Last year I was diagnosed with High Functioning Autism Spectrum Disorder. By the time I was I knew it about myself and had done for 6 months. The other 43 years of my life had been lived with no clue of it!
Aged 40 I had a breakdown. At this point I had a successful career as a Detective Sergeant on the murder squad. I had a great marriage and two cats and a rabbit. But a complaint pushed me over the edge and I was off sick with stress for a few months before I resigned because I could not see a way back to it. I never understood the complaints about my rudeness, to me it was just truth telling.
A few months after I left I tackled my unacceptable relationship with alcohol, a spiral that I was in that I hated, and I quit drinking.
Turns out drinking was what held the Autism at bay! Helped me socialise. Helped my brain switch off for a few hours. So a year later when I was sober at my brother in laws wedding, my first social expedition since going teetotal, I found myself in a right state. Unable to connect with anyone, unable to hear anyone speak over the music, generally having a dreadful time. When an acceptable time came to leave the party I returned to my room and had what I would now call a meltdown. I threw a box of chocolates across the room in frustration. What was it? In my head I could hear a colleague of mine telling me I had Aspergers. Years ago I had supervised him whilst his sons were being diagnosed and he had told me he thought I was. I laughed and never looked back.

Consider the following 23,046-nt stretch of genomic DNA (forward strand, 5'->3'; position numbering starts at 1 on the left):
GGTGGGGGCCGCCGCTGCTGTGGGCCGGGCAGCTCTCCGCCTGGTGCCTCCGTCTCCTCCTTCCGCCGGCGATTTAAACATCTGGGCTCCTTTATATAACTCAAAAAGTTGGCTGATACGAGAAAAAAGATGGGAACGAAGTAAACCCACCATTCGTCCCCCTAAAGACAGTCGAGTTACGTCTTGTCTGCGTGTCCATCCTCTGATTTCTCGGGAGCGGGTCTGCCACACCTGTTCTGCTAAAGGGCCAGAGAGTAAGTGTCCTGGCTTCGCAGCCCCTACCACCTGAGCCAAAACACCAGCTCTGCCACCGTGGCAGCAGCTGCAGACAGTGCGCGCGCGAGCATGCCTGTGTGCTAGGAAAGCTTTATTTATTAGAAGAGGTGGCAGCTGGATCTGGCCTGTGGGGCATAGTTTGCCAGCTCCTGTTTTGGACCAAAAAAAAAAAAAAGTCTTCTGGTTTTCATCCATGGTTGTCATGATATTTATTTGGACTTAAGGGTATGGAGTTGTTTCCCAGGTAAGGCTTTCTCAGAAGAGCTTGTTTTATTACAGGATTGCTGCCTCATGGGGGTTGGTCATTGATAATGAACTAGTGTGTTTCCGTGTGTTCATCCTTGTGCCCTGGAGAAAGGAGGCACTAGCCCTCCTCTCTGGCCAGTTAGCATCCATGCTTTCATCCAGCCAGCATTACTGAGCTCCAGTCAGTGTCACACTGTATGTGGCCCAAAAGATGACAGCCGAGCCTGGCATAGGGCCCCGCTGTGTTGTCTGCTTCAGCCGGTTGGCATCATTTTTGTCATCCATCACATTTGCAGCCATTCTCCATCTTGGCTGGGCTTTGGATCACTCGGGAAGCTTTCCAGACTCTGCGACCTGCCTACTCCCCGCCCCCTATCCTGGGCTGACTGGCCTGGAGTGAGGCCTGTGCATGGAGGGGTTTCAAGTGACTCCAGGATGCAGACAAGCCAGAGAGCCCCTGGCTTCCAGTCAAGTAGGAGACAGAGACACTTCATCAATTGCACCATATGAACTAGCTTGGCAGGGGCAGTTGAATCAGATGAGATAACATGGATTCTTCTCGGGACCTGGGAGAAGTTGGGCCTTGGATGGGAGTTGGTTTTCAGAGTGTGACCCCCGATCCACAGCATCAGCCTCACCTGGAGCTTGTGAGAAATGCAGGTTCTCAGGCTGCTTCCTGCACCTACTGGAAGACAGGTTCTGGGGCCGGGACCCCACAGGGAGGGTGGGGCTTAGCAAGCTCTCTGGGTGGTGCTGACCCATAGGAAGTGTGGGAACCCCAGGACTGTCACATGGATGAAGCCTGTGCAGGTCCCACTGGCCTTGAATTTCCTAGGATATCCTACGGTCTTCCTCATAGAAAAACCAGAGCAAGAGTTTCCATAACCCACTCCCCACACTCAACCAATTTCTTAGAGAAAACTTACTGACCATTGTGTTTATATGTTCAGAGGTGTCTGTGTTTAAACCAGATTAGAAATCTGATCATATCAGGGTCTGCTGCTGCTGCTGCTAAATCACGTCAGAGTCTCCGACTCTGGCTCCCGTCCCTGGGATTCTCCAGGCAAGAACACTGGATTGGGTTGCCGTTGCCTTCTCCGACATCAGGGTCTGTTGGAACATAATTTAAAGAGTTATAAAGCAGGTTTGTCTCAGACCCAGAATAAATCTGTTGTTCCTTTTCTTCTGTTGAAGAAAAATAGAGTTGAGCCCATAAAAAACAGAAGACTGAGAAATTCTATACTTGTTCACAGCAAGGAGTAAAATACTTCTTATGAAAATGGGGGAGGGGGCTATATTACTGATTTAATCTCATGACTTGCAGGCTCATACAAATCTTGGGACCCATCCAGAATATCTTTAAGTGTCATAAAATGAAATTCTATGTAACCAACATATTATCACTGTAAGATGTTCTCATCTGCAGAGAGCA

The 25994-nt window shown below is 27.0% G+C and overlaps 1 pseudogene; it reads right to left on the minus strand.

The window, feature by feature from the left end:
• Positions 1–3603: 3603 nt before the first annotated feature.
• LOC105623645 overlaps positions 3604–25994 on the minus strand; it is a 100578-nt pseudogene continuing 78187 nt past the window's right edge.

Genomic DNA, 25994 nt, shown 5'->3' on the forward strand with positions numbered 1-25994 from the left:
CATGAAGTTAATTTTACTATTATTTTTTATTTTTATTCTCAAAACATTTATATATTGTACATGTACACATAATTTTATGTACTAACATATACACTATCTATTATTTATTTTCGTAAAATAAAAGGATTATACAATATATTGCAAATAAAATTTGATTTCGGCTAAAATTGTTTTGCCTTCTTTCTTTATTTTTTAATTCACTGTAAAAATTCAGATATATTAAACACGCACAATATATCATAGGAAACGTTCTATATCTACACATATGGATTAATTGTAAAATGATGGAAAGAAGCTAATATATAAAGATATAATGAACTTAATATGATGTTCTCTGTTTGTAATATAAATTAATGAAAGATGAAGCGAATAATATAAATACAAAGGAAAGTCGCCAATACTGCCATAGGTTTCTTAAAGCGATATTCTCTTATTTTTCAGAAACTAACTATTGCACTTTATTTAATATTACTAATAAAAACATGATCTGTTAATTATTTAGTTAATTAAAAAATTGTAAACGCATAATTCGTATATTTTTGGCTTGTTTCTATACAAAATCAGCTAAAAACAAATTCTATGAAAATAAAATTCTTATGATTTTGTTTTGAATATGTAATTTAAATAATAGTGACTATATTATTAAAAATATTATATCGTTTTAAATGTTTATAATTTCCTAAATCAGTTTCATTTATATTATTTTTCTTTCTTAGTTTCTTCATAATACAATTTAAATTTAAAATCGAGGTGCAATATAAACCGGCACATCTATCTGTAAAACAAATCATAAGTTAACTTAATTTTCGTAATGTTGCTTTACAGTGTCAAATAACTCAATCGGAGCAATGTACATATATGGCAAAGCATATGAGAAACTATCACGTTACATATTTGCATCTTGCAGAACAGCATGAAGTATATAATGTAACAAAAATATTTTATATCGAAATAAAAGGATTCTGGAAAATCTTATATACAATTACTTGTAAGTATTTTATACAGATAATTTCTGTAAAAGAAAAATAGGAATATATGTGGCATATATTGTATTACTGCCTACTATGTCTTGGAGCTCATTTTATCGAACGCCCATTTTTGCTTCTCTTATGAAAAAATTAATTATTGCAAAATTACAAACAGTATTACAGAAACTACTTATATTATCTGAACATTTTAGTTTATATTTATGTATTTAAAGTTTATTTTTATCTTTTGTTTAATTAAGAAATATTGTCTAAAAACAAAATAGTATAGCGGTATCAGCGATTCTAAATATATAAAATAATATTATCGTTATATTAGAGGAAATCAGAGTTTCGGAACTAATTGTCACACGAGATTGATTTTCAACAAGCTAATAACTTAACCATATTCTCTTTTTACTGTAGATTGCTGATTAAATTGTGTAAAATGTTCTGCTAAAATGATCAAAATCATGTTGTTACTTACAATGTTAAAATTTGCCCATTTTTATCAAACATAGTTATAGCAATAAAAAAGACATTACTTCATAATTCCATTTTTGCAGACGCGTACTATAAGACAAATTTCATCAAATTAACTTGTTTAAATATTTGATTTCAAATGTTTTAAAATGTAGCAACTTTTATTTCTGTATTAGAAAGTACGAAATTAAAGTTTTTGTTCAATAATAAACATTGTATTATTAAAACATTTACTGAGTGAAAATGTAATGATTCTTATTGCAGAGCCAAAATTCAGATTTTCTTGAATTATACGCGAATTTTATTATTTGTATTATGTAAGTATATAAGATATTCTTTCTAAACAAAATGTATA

Until this moment. I googled that night, took tests, had light-bulb moments, cried. This was me. I wasn’t just quirky, there was a real reason why I didn’t ever fit in, why I didn’t have any friends, why I couldn’t do small talk, why I couldn’t hear at parties, why people complained I was rude and I had no idea what they were talking about. Where I thought I was just single minded in giving up smoking years ago and drinking recently was a trait.
It was weird realising that I wasn’t just me and that the things I did were all on a tick list. But it was a relief as well. It’s made it a little easier to cope with life, to stop trying to achieve, to stop feeling like a failure. It turns out its pretty usual for a 40 year old autistic woman to have a breakdown after years of trying to mask, years of unsuccessfully trying to fit in with everyone around her.
I’ve learned so much about myself in the last year and generally been able to improve my experience of life. Autism is just about how my brain is wired. Different, not worse.
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